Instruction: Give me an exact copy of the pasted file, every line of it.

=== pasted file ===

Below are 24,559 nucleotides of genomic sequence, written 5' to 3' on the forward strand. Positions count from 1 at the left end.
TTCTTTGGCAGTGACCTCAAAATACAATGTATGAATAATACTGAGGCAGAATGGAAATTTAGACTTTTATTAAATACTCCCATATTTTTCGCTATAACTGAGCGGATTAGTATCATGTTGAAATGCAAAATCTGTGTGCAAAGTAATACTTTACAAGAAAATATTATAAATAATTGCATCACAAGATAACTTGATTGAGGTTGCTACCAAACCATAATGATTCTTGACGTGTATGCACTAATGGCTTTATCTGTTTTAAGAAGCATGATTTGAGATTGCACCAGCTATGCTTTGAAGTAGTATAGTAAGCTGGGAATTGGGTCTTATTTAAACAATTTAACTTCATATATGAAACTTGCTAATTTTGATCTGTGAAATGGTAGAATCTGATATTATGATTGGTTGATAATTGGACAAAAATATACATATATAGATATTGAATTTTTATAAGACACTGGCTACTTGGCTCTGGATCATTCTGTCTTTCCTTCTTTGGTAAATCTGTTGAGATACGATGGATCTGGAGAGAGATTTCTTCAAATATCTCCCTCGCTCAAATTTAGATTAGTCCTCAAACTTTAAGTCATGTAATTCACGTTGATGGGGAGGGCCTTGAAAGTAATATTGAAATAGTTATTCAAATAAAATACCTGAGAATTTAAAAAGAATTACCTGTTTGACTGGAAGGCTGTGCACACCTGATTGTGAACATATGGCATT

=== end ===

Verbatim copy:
Below are 24,559 nucleotides of genomic sequence, written 5' to 3' on the forward strand. Positions count from 1 at the left end.
TTCTTTGGCAGTGACCTCAAAATACAATGTATGAATAATACTGAGGCAGAATGGAAATTTAGACTTTTATTAAATACTCCCATATTTTTCGCTATAACTGAGCGGATTAGTATCATGTTGAAATGCAAAATCTGTGTGCAAAGTAATACTTTACAAGAAAATATTATAAATAATTGCATCACAAGATAACTTGATTGAGGTTGCTACCAAACCATAATGATTCTTGACGTGTATGCACTAATGGCTTTATCTGTTTTAAGAAGCATGATTTGAGATTGCACCAGCTATGCTTTGAAGTAGTATAGTAAGCTGGGAATTGGGTCTTATTTAAACAATTTAACTTCATATATGAAACTTGCTAATTTTGATCTGTGAAATGGTAGAATCTGATATTATGATTGGTTGATAATTGGACAAAAATATACATATATAGATATTGAATTTTTATAAGACACTGGCTACTTGGCTCTGGATCATTCTGTCTTTCCTTCTTTGGTAAATCTGTTGAGATACGATGGATCTGGAGAGAGATTTCTTCAAATATCTCCCTCGCTCAAATTTAGATTAGTCCTCAAACTTTAAGTCATGTAATTCACGTTGATGGGGAGGGCCTTGAAAGTAATATTGAAATAGTTATTCAAATAAAATACCTGAGAATTTAAAAAGAATTACCTGTTTGACTGGAAGGCTGTGCACACCTGATTGTGAACATATGGCATT